"Delay is the deadliest form of denial."
- C. Northcote Parkinson
On 03/09, I woke up at 5:00 am. I didn’t need to wake up until 6:00 am. But school weighed on my mind like a chest infection presses on someone’s lungs. My daughter was sick on Monday, so I stayed home. Tuesday was an early release day, so I didn’t teach most of my classes. And my last day was going to be Friday. How could I possibly cram all I wanted to do with these students in three teaching days?
The emotional side was getting to me too.
Two weeks ago, one parent came in and gave me a goodbye gift because she wasn’t sure the exact day I was leaving. (At that point I wasn’t exactly sure either). She gave me a lovely potted orchid. In my card, she called me an “inspirational teacher”.
That made me feel good.
Last week, walking the halls, I heard the line, “Dead man walking”.
It was all a ruse. This is not my school. Even though the projects my students did in my class are plastered all over the walls, these are not my classes. These are not my students.
Since February break I’ve been writing more. I’ve written more than 10k. The end of my WIP Naked Eye is on the horizon. This is what I do. When one aspect of my life is falling apart, I flee to another. Since I started on October 15th I knew I was supposed to leave the school at the end of February/beginning of March.
“She won’t come back,” the other teachers insisted.
At first I couldn’t hear it. It was overwhelming and I couldn’t imagine making it to March, let alone June.
Then I couldn’t dare to believe it. Can’t build up hope only to have it crumble before your eyes.
In early February, I was told she would come back the first week of March. On a Friday. I teared up a little driving home. On Sunday I found out my short story would be included in 100 Stories for Queensland 100 Stories for Queensland . That softened the slap.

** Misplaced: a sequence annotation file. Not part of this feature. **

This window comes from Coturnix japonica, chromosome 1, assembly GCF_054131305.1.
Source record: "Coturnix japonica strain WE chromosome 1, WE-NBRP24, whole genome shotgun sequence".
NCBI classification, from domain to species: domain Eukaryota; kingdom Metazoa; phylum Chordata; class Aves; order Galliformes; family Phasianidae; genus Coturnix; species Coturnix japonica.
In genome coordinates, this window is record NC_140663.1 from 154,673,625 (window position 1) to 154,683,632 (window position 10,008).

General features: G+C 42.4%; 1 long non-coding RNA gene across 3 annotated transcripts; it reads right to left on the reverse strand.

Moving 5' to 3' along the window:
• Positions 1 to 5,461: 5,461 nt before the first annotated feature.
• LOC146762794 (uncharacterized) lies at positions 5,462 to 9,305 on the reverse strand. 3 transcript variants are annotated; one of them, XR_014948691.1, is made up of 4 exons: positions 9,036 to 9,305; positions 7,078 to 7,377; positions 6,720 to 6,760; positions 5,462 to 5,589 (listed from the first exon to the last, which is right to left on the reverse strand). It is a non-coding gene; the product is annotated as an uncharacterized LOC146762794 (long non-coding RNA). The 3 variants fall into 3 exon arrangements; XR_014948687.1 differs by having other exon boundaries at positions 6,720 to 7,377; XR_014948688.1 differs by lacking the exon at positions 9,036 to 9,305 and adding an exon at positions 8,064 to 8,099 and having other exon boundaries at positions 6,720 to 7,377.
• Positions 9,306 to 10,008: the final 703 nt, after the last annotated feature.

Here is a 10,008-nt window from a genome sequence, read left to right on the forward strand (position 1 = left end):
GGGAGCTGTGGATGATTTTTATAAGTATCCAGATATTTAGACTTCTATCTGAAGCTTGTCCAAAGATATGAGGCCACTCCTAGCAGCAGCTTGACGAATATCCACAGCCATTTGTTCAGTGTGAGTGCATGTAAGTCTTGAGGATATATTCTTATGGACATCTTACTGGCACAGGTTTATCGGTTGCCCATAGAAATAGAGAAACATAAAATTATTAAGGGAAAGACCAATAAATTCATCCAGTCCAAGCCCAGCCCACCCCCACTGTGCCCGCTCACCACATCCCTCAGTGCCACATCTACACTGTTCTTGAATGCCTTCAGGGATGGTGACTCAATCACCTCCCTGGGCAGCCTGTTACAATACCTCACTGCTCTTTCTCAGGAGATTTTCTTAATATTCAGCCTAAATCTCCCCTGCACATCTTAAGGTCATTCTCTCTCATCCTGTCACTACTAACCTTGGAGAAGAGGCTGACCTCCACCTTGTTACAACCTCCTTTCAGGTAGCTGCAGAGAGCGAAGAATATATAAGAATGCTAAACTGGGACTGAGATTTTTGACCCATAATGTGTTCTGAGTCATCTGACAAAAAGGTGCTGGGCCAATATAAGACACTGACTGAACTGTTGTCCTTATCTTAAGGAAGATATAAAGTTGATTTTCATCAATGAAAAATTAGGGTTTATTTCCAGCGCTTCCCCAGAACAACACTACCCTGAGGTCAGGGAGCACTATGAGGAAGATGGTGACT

Remember the post way back. My first couple of weeks into the job, an 8th-grade student (The one with the Breck Girl hair) asked, “If you’re not still here, will you come to our graduation?”
I replied, “I don’t know. I’ll try.”
Last week, the same girl asked, “Will you come to our 8th-grade graduation?”
“I think so. I’ll have to take a day off.” She gave me a look. “But money is less important than relationships.” She smiled.
The week she’d return loomed ahead. I began asking for a specific date.
On 03/08 I asked to confirm the date. No response.
On 03/09, the morning I woke up too early with too much on my mind, I went to my school mailbox. Inside was a card with a box of truffles. I opened the card. It read:
Dear Ms. Milstein,
I hear that Ms. (Redacted) is returning. I wanted to Thank You for taking over for her. (Student) loved your class Social Studies is his favorite subject. I'm sorry to see you leave. Hope you'll come back again.
I teared up as I climbed the stairs.
1st period I spent preparing to leave material about a student whose IEP meeting I’d miss. Then I went to the office to confirm my departures date. I was told my last day on my own would be 03/11. We’d transition on 03/14. They’d just make sure.
My 2nd period class had me laughing as they acted out African folktales. One boy agreed to play a girl part and borrowed a neon green wig. I was going to miss them.
3rd period, I was told to call the office.
Turns out 04/04 is the new date.
Dead man got an appeal.
Looks like I get to enjoy these students a little longer.